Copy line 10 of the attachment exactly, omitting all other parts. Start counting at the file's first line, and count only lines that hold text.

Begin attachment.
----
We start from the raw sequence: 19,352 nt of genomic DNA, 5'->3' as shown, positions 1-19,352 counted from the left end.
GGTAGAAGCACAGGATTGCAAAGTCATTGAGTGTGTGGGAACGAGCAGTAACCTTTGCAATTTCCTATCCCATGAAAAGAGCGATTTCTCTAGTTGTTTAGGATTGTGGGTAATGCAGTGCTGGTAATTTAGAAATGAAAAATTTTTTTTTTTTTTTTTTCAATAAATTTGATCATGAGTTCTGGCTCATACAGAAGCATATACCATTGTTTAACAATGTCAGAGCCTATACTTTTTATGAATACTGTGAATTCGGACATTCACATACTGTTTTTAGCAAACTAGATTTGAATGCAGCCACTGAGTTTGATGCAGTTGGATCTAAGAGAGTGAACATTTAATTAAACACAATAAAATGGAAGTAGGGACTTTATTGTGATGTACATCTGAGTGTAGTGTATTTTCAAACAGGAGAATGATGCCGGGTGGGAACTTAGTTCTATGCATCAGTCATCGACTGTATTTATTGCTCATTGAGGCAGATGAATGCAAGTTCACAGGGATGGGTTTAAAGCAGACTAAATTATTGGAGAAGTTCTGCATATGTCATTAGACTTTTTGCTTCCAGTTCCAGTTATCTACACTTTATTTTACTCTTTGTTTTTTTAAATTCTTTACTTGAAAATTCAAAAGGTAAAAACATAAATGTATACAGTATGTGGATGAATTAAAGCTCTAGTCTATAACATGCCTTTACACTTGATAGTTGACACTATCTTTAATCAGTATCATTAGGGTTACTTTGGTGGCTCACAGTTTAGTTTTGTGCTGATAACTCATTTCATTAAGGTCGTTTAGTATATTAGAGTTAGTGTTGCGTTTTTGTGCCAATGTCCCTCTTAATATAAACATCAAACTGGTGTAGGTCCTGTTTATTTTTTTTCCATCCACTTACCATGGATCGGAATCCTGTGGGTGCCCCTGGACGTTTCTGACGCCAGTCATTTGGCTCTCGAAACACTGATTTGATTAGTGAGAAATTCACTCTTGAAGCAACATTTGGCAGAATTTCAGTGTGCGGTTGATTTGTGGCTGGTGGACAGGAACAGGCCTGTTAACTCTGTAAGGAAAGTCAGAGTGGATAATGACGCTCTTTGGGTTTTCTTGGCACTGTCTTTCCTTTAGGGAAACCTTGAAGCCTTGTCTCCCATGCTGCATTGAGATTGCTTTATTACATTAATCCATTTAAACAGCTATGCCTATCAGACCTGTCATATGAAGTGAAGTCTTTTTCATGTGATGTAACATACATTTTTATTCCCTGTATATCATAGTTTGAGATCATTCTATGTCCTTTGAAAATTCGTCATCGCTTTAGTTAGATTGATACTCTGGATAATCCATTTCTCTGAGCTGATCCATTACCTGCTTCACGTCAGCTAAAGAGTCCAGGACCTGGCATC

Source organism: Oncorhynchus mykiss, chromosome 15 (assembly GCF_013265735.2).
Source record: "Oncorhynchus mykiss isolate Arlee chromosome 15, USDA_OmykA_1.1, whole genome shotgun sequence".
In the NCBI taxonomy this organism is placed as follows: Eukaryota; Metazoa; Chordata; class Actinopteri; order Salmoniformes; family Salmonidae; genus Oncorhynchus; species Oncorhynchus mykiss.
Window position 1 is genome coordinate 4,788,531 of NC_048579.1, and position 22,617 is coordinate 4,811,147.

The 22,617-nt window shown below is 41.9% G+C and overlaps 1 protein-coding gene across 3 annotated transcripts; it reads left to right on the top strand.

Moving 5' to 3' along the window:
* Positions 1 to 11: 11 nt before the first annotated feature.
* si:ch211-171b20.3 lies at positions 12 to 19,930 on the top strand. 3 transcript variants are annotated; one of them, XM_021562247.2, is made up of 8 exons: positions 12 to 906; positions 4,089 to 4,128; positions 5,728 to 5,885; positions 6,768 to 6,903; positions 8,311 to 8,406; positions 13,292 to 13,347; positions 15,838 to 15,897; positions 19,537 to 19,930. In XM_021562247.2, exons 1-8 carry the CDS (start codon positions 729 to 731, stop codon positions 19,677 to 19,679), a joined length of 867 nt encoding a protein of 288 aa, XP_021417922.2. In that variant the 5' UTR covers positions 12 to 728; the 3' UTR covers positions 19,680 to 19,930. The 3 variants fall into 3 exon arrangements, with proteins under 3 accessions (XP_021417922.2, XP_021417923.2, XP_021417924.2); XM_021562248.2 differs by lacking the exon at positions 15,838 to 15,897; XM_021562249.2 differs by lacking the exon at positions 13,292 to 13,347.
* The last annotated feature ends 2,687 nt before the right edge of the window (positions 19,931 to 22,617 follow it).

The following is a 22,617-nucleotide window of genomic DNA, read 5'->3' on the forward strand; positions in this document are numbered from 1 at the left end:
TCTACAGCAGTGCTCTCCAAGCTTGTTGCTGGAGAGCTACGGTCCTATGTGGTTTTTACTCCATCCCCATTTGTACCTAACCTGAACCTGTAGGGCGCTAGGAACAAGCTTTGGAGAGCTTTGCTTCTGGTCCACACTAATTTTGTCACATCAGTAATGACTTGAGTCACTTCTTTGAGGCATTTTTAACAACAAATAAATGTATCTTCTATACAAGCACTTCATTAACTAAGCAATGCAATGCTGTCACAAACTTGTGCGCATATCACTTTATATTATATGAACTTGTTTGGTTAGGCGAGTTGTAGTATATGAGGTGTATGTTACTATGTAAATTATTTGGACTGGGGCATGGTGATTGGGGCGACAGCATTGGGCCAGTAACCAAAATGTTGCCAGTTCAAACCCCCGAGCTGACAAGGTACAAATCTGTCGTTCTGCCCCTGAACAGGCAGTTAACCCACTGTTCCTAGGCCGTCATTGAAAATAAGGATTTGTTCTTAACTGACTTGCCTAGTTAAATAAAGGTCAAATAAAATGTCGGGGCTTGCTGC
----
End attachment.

* si:ch211-171b20.3 lies at positions 12 to 19,930 on the top strand. 3 transcript variants are annotated; one of them, XM_021562247.2, is made up of 8 exons: positions 12 to 906; positions 4,089 to 4,128; positions 5,728 to 5,885; positions 6,768 to 6,903; positions 8,311 to 8,406; positions 13,292 to 13,347; positions 15,838 to 15,897; positions 19,537 to 19,930. In XM_021562247.2, exons 1-8 carry the CDS (start codon positions 729 to 731, stop codon positions 19,677 to 19,679), a joined length of 867 nt encoding a protein of 288 aa, XP_021417922.2. In that variant the 5' UTR covers positions 12 to 728; the 3' UTR covers positions 19,680 to 19,930. The 3 variants fall into 3 exon arrangements, with proteins under 3 accessions (XP_021417922.2, XP_021417923.2, XP_021417924.2); XM_021562248.2 differs by lacking the exon at positions 15,838 to 15,897; XM_021562249.2 differs by lacking the exon at positions 13,292 to 13,347.